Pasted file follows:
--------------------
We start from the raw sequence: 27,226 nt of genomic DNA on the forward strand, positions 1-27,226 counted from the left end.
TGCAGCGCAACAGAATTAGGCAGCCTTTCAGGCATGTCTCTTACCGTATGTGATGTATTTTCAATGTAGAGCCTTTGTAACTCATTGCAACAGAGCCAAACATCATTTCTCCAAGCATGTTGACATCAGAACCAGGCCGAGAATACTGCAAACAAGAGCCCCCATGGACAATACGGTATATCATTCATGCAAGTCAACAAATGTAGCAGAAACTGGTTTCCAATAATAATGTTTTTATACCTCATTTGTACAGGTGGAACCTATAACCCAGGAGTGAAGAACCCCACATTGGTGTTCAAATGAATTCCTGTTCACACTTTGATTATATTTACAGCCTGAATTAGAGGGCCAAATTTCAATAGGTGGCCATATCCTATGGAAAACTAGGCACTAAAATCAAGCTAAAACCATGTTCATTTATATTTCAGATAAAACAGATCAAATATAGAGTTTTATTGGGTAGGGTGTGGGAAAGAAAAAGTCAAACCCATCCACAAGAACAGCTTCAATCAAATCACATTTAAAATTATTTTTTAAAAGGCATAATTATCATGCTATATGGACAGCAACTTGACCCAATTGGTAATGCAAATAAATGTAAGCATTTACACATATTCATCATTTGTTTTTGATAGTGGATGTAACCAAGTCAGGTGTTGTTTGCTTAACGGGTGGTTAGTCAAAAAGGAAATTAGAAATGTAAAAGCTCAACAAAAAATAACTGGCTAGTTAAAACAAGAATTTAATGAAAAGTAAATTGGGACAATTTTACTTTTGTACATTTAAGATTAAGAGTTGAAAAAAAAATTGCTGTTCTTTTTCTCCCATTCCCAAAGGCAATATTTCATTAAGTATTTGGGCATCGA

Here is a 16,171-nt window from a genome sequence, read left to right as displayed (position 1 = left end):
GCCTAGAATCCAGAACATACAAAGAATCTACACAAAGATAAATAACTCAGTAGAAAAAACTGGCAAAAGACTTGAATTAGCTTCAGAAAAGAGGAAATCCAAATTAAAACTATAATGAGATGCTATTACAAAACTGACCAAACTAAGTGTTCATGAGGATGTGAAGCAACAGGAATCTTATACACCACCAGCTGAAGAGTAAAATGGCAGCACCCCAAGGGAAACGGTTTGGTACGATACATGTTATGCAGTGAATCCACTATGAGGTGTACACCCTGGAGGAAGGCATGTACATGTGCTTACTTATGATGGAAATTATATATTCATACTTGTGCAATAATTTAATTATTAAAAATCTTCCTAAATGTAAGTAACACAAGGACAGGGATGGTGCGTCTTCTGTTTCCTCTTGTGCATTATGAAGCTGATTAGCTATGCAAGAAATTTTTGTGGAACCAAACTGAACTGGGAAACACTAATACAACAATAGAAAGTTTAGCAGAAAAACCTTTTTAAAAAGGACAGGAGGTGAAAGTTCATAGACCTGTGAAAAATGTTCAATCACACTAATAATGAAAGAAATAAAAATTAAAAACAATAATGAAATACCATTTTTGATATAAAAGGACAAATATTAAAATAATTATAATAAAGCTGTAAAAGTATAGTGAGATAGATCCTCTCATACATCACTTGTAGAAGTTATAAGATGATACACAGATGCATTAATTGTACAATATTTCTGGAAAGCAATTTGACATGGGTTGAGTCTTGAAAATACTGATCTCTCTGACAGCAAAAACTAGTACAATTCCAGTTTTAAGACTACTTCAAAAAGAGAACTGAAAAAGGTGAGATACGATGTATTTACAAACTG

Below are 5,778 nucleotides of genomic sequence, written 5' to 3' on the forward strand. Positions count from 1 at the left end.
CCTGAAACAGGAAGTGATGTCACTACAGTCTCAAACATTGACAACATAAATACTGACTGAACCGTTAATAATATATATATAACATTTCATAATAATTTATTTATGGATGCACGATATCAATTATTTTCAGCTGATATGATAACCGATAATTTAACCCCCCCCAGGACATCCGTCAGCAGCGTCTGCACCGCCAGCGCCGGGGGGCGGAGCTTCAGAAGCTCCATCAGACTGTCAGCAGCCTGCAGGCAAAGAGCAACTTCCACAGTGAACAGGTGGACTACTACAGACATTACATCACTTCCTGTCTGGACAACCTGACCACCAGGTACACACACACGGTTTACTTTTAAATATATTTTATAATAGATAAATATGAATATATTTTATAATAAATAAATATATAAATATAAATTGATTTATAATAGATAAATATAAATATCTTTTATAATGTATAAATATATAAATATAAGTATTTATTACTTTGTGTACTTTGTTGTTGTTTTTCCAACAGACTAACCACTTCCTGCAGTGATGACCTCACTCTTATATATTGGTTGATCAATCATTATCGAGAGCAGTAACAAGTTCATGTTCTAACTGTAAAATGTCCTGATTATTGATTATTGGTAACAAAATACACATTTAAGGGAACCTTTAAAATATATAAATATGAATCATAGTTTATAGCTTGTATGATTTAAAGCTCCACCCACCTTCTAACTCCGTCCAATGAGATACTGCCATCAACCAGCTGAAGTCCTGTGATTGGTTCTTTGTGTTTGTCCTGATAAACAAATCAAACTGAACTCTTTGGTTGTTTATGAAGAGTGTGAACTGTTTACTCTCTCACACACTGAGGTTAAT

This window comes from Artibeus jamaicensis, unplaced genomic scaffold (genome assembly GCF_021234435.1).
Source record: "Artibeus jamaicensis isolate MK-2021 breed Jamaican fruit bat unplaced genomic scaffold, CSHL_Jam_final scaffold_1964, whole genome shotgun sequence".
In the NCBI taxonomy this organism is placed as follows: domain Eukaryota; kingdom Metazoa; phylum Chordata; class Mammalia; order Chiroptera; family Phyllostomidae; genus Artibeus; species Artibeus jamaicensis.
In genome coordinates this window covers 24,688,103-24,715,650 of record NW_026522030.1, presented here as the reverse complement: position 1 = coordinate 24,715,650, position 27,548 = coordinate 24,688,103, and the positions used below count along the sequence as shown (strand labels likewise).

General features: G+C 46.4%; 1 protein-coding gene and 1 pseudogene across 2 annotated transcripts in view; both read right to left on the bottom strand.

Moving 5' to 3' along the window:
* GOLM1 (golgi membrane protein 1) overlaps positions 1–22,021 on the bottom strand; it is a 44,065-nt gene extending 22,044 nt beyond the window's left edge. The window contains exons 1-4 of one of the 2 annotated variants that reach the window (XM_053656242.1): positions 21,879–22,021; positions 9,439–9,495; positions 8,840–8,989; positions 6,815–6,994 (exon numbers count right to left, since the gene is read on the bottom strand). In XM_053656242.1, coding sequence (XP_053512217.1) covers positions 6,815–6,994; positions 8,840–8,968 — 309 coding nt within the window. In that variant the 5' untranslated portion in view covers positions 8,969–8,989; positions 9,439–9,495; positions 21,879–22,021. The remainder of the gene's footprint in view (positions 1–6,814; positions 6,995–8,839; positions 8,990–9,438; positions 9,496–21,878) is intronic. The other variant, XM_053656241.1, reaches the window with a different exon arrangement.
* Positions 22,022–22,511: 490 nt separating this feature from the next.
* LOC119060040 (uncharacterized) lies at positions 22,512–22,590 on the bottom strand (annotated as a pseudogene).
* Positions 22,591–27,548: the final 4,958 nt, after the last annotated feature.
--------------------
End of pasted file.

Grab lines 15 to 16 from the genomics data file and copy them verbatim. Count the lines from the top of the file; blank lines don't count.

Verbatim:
* LOC119060040 (uncharacterized) lies at positions 22,512–22,590 on the bottom strand (annotated as a pseudogene).
* Positions 22,591–27,548: the final 4,958 nt, after the last annotated feature.